Taking Stock / The Bankers at War

Two weeks after going to war, the bankers found the weak point: the Knesset members. Yes, six months ago 51 Knesset members signed a legislative proposal to separate the banks from their provident and mutual funds. But massive pressure by the bankers, plus the political parties' enormous debts to the banks and the clever lobbying, could yet engender surprising results.

One of the members of the Knesset Finance Committee called us in a fright. The bankers had presented a horrific vision of Israel's destruction, he doesn't understand what the whole thing is about anyway, and he's desperately seeking solid facts on which to rely.

So here is a short guide for frightened Knesset members who find themselves embroiled in one of the most important reforms carried out in recent memory.

The bankers will ask: "Separate the provident funds from the mutual funds? Who exactly would buy them? The insurance companies? They are as bad as the banks. Private brokers? They are twice as dangerous as the banks.

To which the MK could answer: "Right. Actually, for the last seven years I've been reading in Haaretz column after column warning about the insurance companies. The very same people touting separation of the banks from the provident and mutual funds wrote the columns. These correspondents said "managerial insurance" was "insurance for suckers" and claimed the fees the insurance companies and their agents were charging savers in life insurance policies were so excessive that the banks could never reach such levels.

"Yes, the insurance companies, just like the banks, have a lousy record of service, and a lot of their business model was based on misleading, and on the clients' ignorance.

"Some of the private brokers now boasting gorgeous yields are wolves disguised as market animals. The best have been around for years, beating the banks in performance, while the worst generated their high yields when the market was riding high, and at other times did dreadfully.

"At present the banks rule the customer, the advice to the customer, the marketing and the management of all the major investment vehicles. So they have no incentive to provide objective advice and good management.

"The Bachar team is supposed to propose a new model for the capital market, based on banks that provide objective advice (because they will be banned from managing funds or taking commission from them), and on non-banking bodies competing over management.

"There is also a good chance that legislation separating the banks from their provident and mutual funds will bring foreign investment management companies to Israel. The moment we have a lot of players managing investments on the one hand, and banks that provide purely objective advice on the other hand, the capital market will have a healthier structure."

The bankers will ask: "But there are Chinese walls at the banks. There is a law governing advice given at the banks. The banks are regulated with a heavy hand. There is supervision. Why the need to separate the banks from their provident and mutual funds?"

To which the MK could answer: "Chinese walls don't work because conflicts of interest will always persist, and supervision always fails and regulation hurts more than it helps.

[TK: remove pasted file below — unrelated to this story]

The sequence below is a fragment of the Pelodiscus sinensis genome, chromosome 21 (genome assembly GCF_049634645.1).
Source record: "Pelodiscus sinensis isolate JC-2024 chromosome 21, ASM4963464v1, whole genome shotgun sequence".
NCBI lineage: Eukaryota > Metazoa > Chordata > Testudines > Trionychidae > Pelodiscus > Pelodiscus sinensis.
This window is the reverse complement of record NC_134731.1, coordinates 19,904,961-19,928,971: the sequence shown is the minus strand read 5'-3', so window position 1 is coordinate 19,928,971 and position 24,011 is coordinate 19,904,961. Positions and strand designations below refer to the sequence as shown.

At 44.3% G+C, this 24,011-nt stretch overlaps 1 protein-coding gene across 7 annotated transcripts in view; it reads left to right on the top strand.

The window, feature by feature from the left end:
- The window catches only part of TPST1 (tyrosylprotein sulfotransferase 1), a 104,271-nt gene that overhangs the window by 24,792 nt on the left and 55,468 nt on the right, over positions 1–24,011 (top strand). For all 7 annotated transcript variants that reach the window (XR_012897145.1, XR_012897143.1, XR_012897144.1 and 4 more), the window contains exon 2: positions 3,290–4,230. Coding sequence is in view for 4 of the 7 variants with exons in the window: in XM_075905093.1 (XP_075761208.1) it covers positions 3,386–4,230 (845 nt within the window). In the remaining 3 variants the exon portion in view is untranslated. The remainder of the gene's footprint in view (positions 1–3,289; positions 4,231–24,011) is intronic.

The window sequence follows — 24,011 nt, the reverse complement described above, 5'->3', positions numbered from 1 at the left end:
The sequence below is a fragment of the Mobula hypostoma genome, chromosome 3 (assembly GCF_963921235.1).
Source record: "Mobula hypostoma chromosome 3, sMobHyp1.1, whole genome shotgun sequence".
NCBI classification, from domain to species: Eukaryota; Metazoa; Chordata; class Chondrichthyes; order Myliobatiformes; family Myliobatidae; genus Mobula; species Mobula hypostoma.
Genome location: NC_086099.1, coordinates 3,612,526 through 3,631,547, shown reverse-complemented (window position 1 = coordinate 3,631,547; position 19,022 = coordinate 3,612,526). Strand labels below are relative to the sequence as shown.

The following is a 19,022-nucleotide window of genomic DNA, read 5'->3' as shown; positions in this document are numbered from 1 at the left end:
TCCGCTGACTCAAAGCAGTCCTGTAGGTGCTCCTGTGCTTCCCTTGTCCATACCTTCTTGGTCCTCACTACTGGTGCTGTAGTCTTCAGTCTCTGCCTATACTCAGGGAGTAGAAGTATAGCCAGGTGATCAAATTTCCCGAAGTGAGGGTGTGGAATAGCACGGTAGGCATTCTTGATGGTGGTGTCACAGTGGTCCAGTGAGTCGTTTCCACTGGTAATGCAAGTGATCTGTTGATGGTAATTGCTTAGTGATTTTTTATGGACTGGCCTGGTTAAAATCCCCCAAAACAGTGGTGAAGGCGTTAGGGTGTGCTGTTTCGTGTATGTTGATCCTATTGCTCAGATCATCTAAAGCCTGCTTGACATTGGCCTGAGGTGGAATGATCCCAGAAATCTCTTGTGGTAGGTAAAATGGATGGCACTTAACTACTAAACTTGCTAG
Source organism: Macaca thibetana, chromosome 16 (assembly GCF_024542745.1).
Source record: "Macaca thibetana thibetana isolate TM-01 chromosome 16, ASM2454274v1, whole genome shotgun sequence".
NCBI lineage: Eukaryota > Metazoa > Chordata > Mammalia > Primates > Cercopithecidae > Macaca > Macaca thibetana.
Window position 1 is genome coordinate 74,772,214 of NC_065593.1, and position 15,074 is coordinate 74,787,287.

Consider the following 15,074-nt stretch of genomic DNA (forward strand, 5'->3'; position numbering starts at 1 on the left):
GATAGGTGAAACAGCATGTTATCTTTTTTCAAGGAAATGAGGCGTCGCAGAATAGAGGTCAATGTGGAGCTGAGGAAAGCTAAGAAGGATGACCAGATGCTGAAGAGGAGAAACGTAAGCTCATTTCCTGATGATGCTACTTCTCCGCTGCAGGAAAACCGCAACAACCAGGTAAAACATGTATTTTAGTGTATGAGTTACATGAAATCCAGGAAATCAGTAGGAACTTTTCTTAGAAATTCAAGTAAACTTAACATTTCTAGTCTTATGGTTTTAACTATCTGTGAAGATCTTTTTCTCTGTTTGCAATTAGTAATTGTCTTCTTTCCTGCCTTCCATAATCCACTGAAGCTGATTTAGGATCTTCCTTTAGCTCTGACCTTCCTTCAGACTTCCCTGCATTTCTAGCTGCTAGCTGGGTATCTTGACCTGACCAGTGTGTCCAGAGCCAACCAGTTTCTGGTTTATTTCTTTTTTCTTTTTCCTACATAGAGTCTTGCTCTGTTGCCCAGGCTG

Instead of Chinese walls, regulations, regulators, investment committees and all sorts of bureaucratic mechanisms, the answer is a new structure for the capital market, one in which all the players have incentives to provide the best possible service at the lowest possible prices, instead of exploiting the customer's weakness, ignorance, and inability to shift his investments because of his dependence on the bank.

The bankers will insist: "Why are banks outside Israel allowed to manage investments? Are Israeli regulators smarter?"

At which the MK will retain his composure: "In the U.S. and Europe, the financial systems are large and diversified, with all sorts of players involved. That is not the case in Israel. Actually, we have no financial system at all; we only have a banking system that controls most of the public's assets. The banks here are like financial supermarkets skinning the public from every possible direction."

The banks' complete and utter control over the capital market is one of the main reasons Israel does not have a developed money market. An economy relying on commercial banks, with no evolved capital market alongside, is less competitive. Its services are inefficient, its range is narrow, and its prices are higher.

The banker is stung: "What about the principles of a free market? Why are bureaucrats allowed to constantly intervene in business management, especially the management of successful businesses like the banks?"

To which the MK could answer: "Where the free market falls down and an oligopoly takes root, the regulator must intervene to create more competitive conditions.

"That is the main purpose of the capital market and banking reform that the Bachar team is proposing. Instead of having regulators intervene in management and force the banks to build Chinese walls, the opposite should be done. Ownerships must be teased apart in order to eradicate the flaws in the market and to abolish the embedded conflicts of interest. A competitive market structure could prevent the need for the regulator to intervene in pricing or management."

The banker will add: "Remember those debts your party owes the banks? Remember that what comes around, goes around? I can arm you with populist arguments to oppose the reform on grounds of principle."

To which the MK will answer, we hope: "Not this time, buddy, This time the reform is too big, too important, too historic for me to let you kill it. Even our cynicism has its limits."